[Tkinter-discuss] loop delay

Paul Simon psimon at sonic.net
Thu Oct 25 01:37:49 CEST 2012

Thanks very much for your response.  What I wrote is just a very simple 
script to familiarize myself with tkinter.  I'm making a lot of mistakes and 
so learning a lot :-)

The "sleep" command is in there so I can just see if the write loop is 
running, using the "sleep" for the delay.  I'm still working on figuring out 
widget placement.

The entire program is a replacement of a MS Access app written in VBA, and 
requires three parts.  A gui (tkinter), data access using the serial port 
with RS-485, and a simple database using sqlite.  The latter two pieces 
work, sort of, and am now working on the gui.  The RS-485 interface needs 
the sleep command or a do-while loop to wait for hardware turn around due to 
the absence of hand shake in the serial interface.

I would be happy to keep you guys informed of my slow process ("life 
interferes") if you wish.  You can see the current implementation on my web 
site, www.gophergulch.net under "temperature."
"Bryan Oakley" <bryan.oakley at gmail.com> wrote in message 
news:CAKypQny33xJ=w_Ti7CZyA4axopx+wxAh5ZO+qjFvLuGr_Ytsmw at mail.gmail.com...
> On Sun, Oct 21, 2012 at 5:31 PM, Paul Simon <psimon at sonic.net> wrote:
>> I' m a novice python programmer and now starting to learn tkinter for a
>> front and db back end to replace an application written MS Access/VBA. 
>> The
>> following program doesn't work as I expected as data is not written to 
>> the
>> text box until the def is exited.  If I include a print statement with 
>> the
>> increment it is printed.
>> Any suggestions are welcome.
> The crux of the matter is this: the windows are (re)drawn in response
> to events which instruct them to redraw themselves. The only way that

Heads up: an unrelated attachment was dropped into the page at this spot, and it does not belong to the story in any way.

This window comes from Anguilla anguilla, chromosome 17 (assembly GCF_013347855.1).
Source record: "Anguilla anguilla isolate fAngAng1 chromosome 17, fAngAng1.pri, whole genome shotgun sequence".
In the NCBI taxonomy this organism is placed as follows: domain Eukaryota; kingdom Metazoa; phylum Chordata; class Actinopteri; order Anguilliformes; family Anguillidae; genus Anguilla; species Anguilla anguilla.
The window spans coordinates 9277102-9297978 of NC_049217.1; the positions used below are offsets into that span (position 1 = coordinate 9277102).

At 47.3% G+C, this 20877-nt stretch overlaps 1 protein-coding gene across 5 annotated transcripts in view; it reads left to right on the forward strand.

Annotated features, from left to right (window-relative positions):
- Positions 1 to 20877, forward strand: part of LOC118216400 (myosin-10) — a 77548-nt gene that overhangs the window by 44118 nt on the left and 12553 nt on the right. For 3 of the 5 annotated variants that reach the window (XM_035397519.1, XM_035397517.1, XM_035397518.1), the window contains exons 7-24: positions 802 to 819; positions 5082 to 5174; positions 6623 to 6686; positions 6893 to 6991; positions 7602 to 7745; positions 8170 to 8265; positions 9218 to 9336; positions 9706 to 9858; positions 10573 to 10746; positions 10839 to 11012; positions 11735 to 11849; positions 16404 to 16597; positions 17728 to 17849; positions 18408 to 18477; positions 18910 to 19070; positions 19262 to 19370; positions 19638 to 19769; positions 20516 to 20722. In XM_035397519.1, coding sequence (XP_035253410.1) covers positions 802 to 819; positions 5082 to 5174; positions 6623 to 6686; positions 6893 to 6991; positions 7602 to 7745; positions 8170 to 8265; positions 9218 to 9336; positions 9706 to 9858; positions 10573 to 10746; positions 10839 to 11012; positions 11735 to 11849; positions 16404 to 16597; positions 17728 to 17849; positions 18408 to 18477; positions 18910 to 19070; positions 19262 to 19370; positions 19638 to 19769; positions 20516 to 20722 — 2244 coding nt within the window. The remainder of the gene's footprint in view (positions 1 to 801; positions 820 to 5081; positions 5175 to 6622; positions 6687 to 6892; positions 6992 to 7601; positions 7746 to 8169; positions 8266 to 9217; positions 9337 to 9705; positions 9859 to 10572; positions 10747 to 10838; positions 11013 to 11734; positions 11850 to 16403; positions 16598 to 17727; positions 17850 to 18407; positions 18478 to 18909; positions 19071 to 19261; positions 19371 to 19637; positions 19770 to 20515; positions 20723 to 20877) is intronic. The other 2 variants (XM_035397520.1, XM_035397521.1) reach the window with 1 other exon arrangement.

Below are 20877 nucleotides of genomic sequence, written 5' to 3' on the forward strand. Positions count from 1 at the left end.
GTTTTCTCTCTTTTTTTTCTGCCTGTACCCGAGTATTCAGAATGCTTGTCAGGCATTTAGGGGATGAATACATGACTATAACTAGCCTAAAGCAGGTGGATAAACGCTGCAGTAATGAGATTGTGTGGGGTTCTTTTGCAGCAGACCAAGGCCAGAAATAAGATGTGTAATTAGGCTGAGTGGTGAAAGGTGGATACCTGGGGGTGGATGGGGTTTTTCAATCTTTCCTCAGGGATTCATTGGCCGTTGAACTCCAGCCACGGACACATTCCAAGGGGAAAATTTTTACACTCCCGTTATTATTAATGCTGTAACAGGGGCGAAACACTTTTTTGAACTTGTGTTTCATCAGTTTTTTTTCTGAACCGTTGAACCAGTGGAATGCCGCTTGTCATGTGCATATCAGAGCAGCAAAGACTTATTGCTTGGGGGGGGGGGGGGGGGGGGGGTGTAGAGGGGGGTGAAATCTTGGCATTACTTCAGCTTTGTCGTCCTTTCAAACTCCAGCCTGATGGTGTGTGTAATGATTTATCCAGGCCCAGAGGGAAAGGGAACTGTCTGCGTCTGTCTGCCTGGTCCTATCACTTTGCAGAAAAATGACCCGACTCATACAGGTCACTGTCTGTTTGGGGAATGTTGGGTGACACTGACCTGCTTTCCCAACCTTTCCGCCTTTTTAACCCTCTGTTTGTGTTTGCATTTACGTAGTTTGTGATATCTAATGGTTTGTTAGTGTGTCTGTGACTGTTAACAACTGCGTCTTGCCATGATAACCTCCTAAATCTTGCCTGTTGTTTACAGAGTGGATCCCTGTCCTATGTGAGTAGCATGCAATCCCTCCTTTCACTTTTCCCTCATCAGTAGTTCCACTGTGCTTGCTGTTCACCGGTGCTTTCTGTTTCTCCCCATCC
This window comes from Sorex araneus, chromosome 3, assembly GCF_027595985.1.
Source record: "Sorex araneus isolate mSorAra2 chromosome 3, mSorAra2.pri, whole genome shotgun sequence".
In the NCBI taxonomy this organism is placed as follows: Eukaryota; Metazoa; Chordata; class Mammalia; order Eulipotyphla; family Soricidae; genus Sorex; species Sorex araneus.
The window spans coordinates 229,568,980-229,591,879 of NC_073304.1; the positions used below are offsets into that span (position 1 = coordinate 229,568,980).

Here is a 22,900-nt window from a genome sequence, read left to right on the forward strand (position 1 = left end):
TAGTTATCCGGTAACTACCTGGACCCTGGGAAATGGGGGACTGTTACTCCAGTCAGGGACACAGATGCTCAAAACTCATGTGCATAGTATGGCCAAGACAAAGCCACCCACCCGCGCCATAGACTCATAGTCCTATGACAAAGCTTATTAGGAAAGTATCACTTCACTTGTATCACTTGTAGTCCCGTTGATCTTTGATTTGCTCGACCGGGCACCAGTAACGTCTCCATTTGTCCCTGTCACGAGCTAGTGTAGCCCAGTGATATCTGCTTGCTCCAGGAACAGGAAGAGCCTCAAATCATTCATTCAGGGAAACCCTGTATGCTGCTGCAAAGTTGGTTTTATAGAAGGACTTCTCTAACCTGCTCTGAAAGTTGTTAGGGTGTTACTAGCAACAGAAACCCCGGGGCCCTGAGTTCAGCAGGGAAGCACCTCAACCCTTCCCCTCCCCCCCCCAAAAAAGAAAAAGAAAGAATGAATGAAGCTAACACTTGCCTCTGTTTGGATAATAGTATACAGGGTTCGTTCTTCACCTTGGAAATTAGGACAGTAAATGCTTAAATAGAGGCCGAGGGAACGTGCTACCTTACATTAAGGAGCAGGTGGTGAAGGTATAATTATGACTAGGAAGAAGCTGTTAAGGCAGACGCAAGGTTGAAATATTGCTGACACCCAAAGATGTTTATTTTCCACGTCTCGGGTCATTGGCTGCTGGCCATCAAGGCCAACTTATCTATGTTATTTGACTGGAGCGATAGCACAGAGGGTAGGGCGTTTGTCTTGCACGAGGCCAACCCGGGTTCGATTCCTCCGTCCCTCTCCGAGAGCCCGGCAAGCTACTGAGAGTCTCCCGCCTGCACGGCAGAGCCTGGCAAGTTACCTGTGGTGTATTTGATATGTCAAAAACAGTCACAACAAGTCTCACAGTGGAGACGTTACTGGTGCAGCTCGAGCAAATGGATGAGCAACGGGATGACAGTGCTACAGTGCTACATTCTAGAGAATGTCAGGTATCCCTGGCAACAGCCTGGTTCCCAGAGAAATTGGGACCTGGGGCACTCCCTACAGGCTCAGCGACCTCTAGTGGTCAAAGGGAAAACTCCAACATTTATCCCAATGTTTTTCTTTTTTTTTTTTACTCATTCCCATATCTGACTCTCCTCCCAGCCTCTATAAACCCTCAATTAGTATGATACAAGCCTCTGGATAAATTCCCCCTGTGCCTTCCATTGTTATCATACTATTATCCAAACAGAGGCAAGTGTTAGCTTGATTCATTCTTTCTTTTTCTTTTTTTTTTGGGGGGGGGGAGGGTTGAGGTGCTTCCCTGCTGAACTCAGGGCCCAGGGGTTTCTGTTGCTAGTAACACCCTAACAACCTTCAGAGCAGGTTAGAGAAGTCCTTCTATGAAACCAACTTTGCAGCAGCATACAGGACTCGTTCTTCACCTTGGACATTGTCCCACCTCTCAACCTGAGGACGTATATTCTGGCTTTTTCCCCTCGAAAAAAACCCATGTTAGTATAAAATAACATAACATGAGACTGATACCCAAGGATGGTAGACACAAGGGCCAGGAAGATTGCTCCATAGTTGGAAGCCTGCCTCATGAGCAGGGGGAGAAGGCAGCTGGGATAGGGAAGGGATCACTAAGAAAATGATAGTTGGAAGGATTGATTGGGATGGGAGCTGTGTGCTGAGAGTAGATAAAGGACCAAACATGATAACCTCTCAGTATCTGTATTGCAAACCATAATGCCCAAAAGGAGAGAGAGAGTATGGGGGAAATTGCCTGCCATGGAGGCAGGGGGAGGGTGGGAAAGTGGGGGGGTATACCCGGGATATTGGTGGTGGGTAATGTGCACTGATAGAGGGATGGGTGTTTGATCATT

> can happen is if the event loop is running.
> When you have a loop in your code, while that loop is running the
> event loop is _not_ running. This is especially bad if you put a sleep
> in your code, because that causes the entire GUI to freeze. As a rule
> of thumb you should never, ever use sleep in a GUI.
> The quick fix for your problem is to add a call to `update_idletasks`
> in your loop. Why `update_idletasks` instead of `update`? Because the
> redrawing of windows is considered an "idle" task -- it is a class of
> event that Tk will service when it is otherwise idle. That, and
> calling `update` is potentially dangerous since it effectively creates
> a new event loop nested inside the current event loop.
> However, that's just a hack. The better solution is to architect your
> code differently. If you have a long running process you should
> consider running it in a separate thread or separate process. Even
> better, if you can divide your work up into small chunks you can set
> it up so that each chunk can be run during one iteration of the event
> loop. You can request that Tkinter execute something during a future
> iteration of the event loop with the `after` method.
> Typically you do this with a function that does one chunk of work. It
> then checks to see if there are any more chunks (by checking a flag,
> or a list of data to be processed, etc) . If it finds there is more
> work to do it uses itself as an argument to `after`, with a delay of a
> few ms. That way, each time the event loop loops, it does one chunk of
> your processing. No threads, no processes, no sleeps.
> If you want to see an example of a countdown timer using this
> technique see http://stackoverflow.com/a/10599462/7432 

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